Confusion among consumers is a great tool to help food manufacturers increase food sales. With an ever-increasing public interest in eating healthy, nutritious foods, companies go to great lengths to promote their products as ‘natural’, ‘organic’, ‘low-fat’, or whatever the public is currently asking for. But the terms they use are often misunderstood, leading us to believe that foods are good for us, when they are not.
The term ‘organic’ is one of those terms that creates confusion among consumers. In particular, many people seem to think that because a food is organic, it must be healthy. But is that true? What does ‘organic’ really mean in relation to food items?
What Does ‘Organic’ Mean?
Certified organic foods are foods that meet strict production guidelines set by the United States Department of Agriculture (USDA). The USDA provides an ‘Organic Seal’ to crops, livestock, and multi-ingredient foods that are produced following those guidelines. In general, the regulations cover issues including soil and water quality, pest control, livestock practices, and food additive rules. The overall purpose of the standards is to protect natural resources, preserve biodiversity, ensure the health and welfare of animals, and ensure the use of only approved substances. In particular, the USDA organic seal verifies the following:
- Organic crops are produced without irradiation, sewage sludge, synthetic fertilizers, prohibited pesticides, and genetically modified organisms.
- Organic livestock producers adhere to animal health and welfare standards, use 100% organic feed, do not use antibiotics or growth hormones, and give the animals access to the outdoors.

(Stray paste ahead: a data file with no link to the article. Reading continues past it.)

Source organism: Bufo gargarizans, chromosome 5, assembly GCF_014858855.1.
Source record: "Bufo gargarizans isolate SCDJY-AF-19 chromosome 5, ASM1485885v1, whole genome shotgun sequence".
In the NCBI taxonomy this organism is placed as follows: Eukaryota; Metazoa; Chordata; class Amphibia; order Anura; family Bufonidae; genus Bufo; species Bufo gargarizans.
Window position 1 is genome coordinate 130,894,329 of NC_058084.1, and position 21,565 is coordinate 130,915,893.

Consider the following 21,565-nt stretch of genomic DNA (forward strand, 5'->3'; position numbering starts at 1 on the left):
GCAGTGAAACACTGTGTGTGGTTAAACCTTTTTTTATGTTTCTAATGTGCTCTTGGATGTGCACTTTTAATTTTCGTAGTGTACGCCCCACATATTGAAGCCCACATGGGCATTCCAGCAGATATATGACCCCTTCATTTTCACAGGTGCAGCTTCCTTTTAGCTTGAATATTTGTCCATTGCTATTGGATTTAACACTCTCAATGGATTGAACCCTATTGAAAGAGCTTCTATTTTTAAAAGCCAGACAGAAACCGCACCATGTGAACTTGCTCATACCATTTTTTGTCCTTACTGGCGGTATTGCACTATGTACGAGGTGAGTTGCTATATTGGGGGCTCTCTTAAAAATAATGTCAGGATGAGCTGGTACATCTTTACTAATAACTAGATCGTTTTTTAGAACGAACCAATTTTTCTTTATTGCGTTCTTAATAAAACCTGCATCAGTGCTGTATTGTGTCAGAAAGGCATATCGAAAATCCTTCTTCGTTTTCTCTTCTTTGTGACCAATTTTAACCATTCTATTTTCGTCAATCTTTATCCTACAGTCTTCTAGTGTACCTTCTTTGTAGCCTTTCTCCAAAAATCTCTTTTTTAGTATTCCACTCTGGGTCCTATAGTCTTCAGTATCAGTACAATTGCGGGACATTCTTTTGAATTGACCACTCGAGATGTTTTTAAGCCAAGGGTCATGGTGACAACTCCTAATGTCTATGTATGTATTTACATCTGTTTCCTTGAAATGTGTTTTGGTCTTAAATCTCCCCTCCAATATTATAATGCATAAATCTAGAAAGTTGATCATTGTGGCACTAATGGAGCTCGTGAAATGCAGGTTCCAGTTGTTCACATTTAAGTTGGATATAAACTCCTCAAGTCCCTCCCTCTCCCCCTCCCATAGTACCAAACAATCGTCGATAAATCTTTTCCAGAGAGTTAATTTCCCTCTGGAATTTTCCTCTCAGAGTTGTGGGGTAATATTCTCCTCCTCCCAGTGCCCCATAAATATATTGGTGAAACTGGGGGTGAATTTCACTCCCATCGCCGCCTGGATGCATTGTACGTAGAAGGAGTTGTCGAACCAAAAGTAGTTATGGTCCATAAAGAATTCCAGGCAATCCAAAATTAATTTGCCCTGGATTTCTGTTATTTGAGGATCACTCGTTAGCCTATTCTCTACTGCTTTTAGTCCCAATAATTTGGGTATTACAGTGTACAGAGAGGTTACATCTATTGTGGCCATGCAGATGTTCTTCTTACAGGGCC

- Organic multi-ingredient foods are produced with 95% or more certified organic content.
Foods produced in accordance with these USDA regulations are allowed to bear the certified organic seal which looks like this:
What Do Organic Food Label Claims Mean?
While it is easy to understand what a producer must do to be allowed to use the organic seal on its product, it gets a little more complicated when applying it to multi-ingredient foods. There are a few different food label claims that producers can make, and they all mean something slightly different. Here is a summary to help you understand them next time you are at the grocery store.
1. “100% Organic”
A product bearing the certified organic seal (pictured above) with the phrase “100% Organic” was made with 100% organic ingredients.
A product bearing the certified organic seal with the word “Organic” was made with at least 95% organic ingredients.
3. “Made with organic ingredients”
A product bearing the phrase, “Made with organic ingredients”, but no certified organic seal was made with at least 70% organic ingredients.
4. Organic ingredients listed on side panel
A product that lists organic ingredients on the side panel of the packaging, but with no seal and no organic claims on the front of the package, was made with less than 70% organic ingredients.
Are Organic Foods Healthy?
So that brings us to the original question. It’s organic, so does that mean it’s healthy? The answer depends on what you mean by healthy.
- If you are concerned about the health implications of consuming pesticide and fertilizer residues, GMOs, antibiotics, and growth hormones, then yes organic foods are healthier than non-organic.
- If you are concerned about the preservation of nutrients in a naturally nutrient-dense food (for example, a piece of fruit), then no, organic foods do not differ significantly in their nutrient content from their non-organic counterparts.
- If you are wondering if the term ‘organic’ means the product is generally healthy in terms of fat, sugar, sodium, or nutrient content (for example, is a granola bar healthy because it is organic), the answer is no. It is quite possible to have a certified organic food product that is high in saturated fat, sugar, or sodium, and low in nutrients.
So there you have it. Organic products do have some health benefits in terms of lower pesticide, fertilizer, GMO, antibiotic, and growth hormone residues. They are also produced in a way designed to help protect the environment. However, being organic does not mean that a food has a higher nutrient content than a non-organic food.